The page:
Speakers and panelists will discuss mentoring, therapy, resilience
The IU South Bend School of Education’s Department of Counseling and Human Services’ 2022 Spring Symposium, titled Making Meaning in Mental Health: Working Relationally in Schools and Communities, will be held virtually via Zoom on Friday, March 25, from 9:15 AM to 2:00 PM EST.
The activities are split into two sessions. After an introductory greeting from South Bend Mayor James Mueller, the first session begins with a keynote welcoming address from Dr. Bernadette S?�nchez, professor of educational psychology at the University of Illinois, Chicago. Dr. S?�nchez is an expert on the topic of mentoring.
The first session’s panel discussion brings together the superintendents of school corporations from five regional cities: South Bend, Michigan City, LaPorte, Goshen, and Benton Harbor. Teshia Dula, an award-winning school counselor from Duluth, GA, will be saluted in an outstanding practitioner spotlight.
The theme throughout the day will be ways of working with people relationally, said organizer Kurt Hanus, a Chicago-based therapist currently serving as an assistant professor in IU South Bend’s program of Counseling and Human Services. Dr. S?�nchez will be talking about how mentoring relationships help students and adults thrive. Keshia Dula will talk about using data and relationships to help students thrive academically, socially, and personally.
Dr. Linda Michaels, a therapist and co-founder of the Psychotherapy Action Network, opens the second session with a keynote address, Going Beneath the Surface: What People Want from Therapy. Dr. Michaels is committed to the idea that complex psychological problems require in-depth, prolonged psychoanalysis, a method that has lost traction in the face of prevailing trends in the quick fixes of brief therapy and medication.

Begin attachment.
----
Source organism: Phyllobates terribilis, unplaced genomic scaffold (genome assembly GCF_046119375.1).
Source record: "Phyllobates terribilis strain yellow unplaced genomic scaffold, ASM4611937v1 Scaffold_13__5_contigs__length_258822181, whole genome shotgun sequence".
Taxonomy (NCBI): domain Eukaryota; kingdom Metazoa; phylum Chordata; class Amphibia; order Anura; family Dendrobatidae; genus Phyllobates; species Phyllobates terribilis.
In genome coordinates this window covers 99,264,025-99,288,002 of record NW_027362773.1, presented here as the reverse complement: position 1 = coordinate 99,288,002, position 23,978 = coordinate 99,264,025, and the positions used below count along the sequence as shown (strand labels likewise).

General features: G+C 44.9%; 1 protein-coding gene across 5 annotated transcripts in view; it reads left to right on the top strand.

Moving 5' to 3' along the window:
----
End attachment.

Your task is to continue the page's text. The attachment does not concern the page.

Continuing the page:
Linda Michaels has recently finished a study surveying what people really want from therapy, and the results found that people want to work more in depth and go into their histories, attachments, and relationships, Dr. Hanus said. They want to investigate how early relationships influence their current circumstances.
Vanessa Kelleybrew, a visiting lecturer at IU South Bend, moderates the second session’s panel discussion, which features representatives from the Michigan Psychoanalytic Institute, the Christian Theological Seminary, the C.G. Jung Institute of Chicago, and the Center for Psychoanalytic Studies in Houston, TX. The panel’s topic is Mental Health in the Community: Counseling Through Insight, Depth, and Relationship.
This is a highly collaborative and very accessible program, said Hope Smith Davis, Dean of IU South Bend’s School of Education. There are nationally recognized experts alongside the superintendents who have close relationships with our schools. Anyone who joins this event will probably know some of these people personally. They’ll also be introduced to someone they’ve read or read about, or maybe someone they’ve never heard of. There’s a real opportunity to get a lot of exposure to all these ideas that have a direct impact on the broader picture.
Although it’s sponsored by the Department of Counseling and Human Services, the appeal is interdisciplinary, said Dr. Hanus. Psychologists, social workers, counselors, therapists, psychiatrists, educators it’s for anybody who has an interest in working with people. It’s about much more than mental health counseling.
The symposium is a free event. For further information or to register for one or both sessions, visit: education.iusb.edu/academic-departments/counseling-and-human-services/spring-symposium.html.